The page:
DVC Training

Video and image compression explained

It depends on how good the original is as to whether it will look better in HD.  Film is not the same as video so you can’t say super 8 is the same size as SD.  Video is made up of square dots so we can easily put numbers on it.  Film is particles formed from light hitting chemicals so is pretty random – hence the “grain”.  Obviously a bigger film size will have more info than a smaller one – as in 16MM has more info than 8MM etc (pretty obvious).

The idea of scanning in higher quality is really a “just in case” thing.  If there is more info on the film than video can store in 720×576 pixels, then if you scan it at higher quality, you will get the extra info.  I would personally always scan at the best quality and then downsize it afterwards as the scanning is the tedious bit which also risks the film.  Once you have a 2K master you can decide whether to make an HD, SD or 2K file out of it.

Presumably you just send customers MP4 files these days?  If you say you can send them an HD file it “sounds better” than an SD one to me, even if it looks the same.  They won’t know either as they will only see the final thing.  If making a DVD for them it may be different, but I would still just do the higher quality on principle and then decide what to do with it afterwards.

The other question is the format in which you save it.  Again, on principle I would use the best you can as long as it doesn’t cause you problems.

The best would be two things:

  1. Not compressed, or compressed in such a way that nothing has been lost (like a zip file)
  2. Have lots of colour info – 24 bit rather than 16 bit or 8 bit.

An AVI or MOV can be just as good as a sequence of images – it depends on how the AVI or MOV is saved.  If it is 24 bit uncompressed it is the same as images which are 24 bit uncompressed – just easier to use since its one video clip not thousands of images.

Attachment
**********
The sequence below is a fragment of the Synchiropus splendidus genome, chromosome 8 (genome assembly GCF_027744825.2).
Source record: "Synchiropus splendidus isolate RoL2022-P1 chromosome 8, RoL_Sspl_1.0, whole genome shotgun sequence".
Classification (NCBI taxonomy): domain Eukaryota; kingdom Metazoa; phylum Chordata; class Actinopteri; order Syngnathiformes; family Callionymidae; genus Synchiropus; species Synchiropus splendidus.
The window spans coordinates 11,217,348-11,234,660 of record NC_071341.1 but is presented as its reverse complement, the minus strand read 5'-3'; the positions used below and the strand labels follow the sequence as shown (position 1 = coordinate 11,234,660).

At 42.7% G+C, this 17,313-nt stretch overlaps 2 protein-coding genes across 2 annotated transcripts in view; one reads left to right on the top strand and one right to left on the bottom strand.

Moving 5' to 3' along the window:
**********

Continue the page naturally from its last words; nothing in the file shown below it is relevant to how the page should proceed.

You can load an image sequence with 1000s of images to EDIUS but it takes ages and makes it longer to open the project every time you do so.  That’s why I convert the images to an AVI after loading.  If my images are 24 bit uncompressed and I convert them to Grass Valley HQX – which is 10 bit and compressed – then I do loose something.  However, I do it because the amount a loose is not much, but the gain is a file that is easier to work with.

Grass Valley have a format called “lossless” which looses nothing, as its name suggests, although the colour does go from 24 bit to 8 bit or 10 bit.  It still looses less than EDIUS HQX.  I do not use lossless much because only EDIUS understands these, so no good if I am going to other editing or compositing programs.

A lot of the time you cannot see the difference between 24 bit, 10 bit and 8 bit – we all watch things on 8 but screens anyway!  When you do notice is when you try to change it – brighten it up or adjust the colour – or do things like chromakeying.  A higher bit depth and less compressed will give cleaner edges and more details in shadows.  Or if you make the shadows lighter you are lot less likely so suddenly see crap in the shadows caused  by compression.

So will a series of PNGs or bitmaps be better than an AVI or MOV?  It depends on the format of AVI or MOV and the bit depth.  Will you notice the difference?  Very hard to tell as it depends on how much you do with it.  In your case maybe not.  In the case of a feature film where they change it, grade it, add effects and fiddle to death, and it is finally shown on a 30ft screen, probably.

So in principle work with the best you can “just in case”.  It is really annoying to brighten up some shadows only to have noise which you then need to fix, and noticeable bands of colour (which happens when there is not as much colour info in the first place) which would not be there if it was uncompressed 24 bit.  How do you know if you see these things it is caused by the format and not something else – you probably don’t unless you can do the same thing on an uncompressed version and notice it works better.  However, if you work on an uncompressed version you know you have not made it worse by compressing it.

The reason we don’t work on uncompressed 24bit all the time is that it can be a pain in the neck.  It takes up lots of space, you probably cannot run 24bit 2K off a normal drive, and thousands of still images is a pain to manage.